Composition: 55 % cotton, 45 % Tencel

Weight: 297 g/m² declared by the manufacturer, 283 g/m² counted by us

Size: 6

Back cross carry

Do you sometimes have the feeling that basically all the wraps of the world are woven in Europe, too? And that the number of countries in which you can name more than one manufacturer could be counted on one hand? And that everything else is kind of exotic, including the USA?

No wonder, Americans are massaged by the ‘dangler’ (i.e. non-ergonomic carriers) manufacturers such as BabyBjörn much more than any other nation. Even such a wrap ‘giant’ as Tekhni sells its products on Etsy. I have a slight notion about Kindred, but mainly thanks to this particular wrap that has been traveling among the Czech wearers from the group Nosíme děti (i.e. We wear our babies) as a tester. Hereby I want to thank for the opportunity to try the wrap!

Similarly to Tekhni (which I am a big fan of – here is an article about my beloved Tekhni Alpha Cinder), Kindred is very consistent when it comes to composition of their wraps. Tekhni loves Repreve while Kindred puts Tencel in most of their wraps and does not hesitate to use a LOT of it. However, unlike Tekhni, Kindred patterns are very conservative – simple stripes, polka dots, geometry. Only the Hawaiian Pāʻia (named after a town on the Maui island) and the folk Tiburon are exceptions; however, speaking of colours, no rainbows or neon gradation; everything simple, subtle, elegant. Regarding the looks of Pāʻia itself, I need to pay it a compliment – there are not many wraps that really suit basically anybody (as I saw in the photos of the previous testers). It is very delicate, subtle and feminine. Although I am not particularly crazy about the hibiscus blooms in this realistic design, this shade of lavender/lilac is the only type of violet I really like.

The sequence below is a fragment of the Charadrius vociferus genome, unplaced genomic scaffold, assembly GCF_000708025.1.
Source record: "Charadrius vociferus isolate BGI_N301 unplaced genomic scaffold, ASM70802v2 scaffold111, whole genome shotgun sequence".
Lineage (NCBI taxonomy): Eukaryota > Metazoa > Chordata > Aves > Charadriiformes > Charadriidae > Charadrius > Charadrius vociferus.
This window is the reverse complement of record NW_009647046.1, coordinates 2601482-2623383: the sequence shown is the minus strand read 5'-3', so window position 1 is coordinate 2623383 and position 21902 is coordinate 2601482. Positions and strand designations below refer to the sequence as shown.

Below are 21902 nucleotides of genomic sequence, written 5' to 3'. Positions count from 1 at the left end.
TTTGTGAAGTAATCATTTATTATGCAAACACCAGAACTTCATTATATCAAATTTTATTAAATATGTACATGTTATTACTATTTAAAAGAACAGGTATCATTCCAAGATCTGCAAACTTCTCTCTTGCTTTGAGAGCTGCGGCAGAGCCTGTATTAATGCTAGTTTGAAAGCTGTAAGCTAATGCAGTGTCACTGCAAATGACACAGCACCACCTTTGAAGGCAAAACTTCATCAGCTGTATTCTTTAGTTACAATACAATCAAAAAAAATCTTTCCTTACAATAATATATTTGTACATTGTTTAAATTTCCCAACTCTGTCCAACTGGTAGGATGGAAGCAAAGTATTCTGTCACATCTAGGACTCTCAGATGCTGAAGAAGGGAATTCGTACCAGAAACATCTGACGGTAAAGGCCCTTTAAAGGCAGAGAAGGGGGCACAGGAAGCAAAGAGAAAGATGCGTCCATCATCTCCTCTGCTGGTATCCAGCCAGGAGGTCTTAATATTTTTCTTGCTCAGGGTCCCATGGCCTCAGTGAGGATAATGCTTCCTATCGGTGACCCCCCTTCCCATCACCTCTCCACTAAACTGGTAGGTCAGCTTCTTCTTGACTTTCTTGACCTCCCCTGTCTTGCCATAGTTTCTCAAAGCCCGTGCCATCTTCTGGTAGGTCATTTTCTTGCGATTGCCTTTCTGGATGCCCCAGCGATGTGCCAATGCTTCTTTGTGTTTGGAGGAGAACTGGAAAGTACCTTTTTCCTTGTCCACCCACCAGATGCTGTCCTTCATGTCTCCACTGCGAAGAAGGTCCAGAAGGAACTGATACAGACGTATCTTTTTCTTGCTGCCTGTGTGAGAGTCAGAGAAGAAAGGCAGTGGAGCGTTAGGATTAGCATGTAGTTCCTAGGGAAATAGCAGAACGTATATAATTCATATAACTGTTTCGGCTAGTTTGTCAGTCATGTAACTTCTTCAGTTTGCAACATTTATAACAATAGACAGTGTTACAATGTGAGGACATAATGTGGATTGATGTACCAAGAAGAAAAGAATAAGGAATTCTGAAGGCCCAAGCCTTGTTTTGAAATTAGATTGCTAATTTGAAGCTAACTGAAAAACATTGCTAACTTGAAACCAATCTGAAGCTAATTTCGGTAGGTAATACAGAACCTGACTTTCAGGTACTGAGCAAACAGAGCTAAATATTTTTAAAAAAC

As far as its properties go, I must admit that I was not particularly amazed. It is very soft to touch, it even has fine hair (and due to being broken-in, maybe even over-broken-in, the hair almost looks like it should not be there) and the tying was fine. But as in all these ‘a-lot-of-Tencel’ wraps, it is too slippery for my taste. The longer I babywear, the more wraps with Tencel I tried and the heavier my child is, the stronger is my feeling that this blend is not my cup of tea. Most of ‘a-lot-of-Tencel’ wraps feel a kind of flat on one’s shoulders, too little elastic and a sort of heavy, even despite seeming thin at the first touch. The only exceptions from this rule are Dekka’s Nikos and Loktu She’s Isolda and Caribic – but they do not contain that much Tencel and moreover, their weave is substantially different than Kindred’s. It is laudable that Tencel has thermoregulatory properties which could be a motivation for a lot of people to buy such a wrap ‘for summer’, but as I always say, when it is hot, one will sweat like a pig in anything and no super-dooper sophisticated blend can prevent it.

So what does a ‘flat heavy too-little-elastic wrap’ mean to me while wearing it? Certainly discomfort. Although Kindred held in the carry quite fine, despite being slippery, even if I finished the carry with a sling ring, I did not dare to wear a single layer carry with 10kg Emilka. I only estimate that if I did, the vengeful wrap would try to amputate my arms. All in all, Kindred was not kind to me so I cannot be kind to it. For me, the American no. 1 in the wrap world is still Tekhni.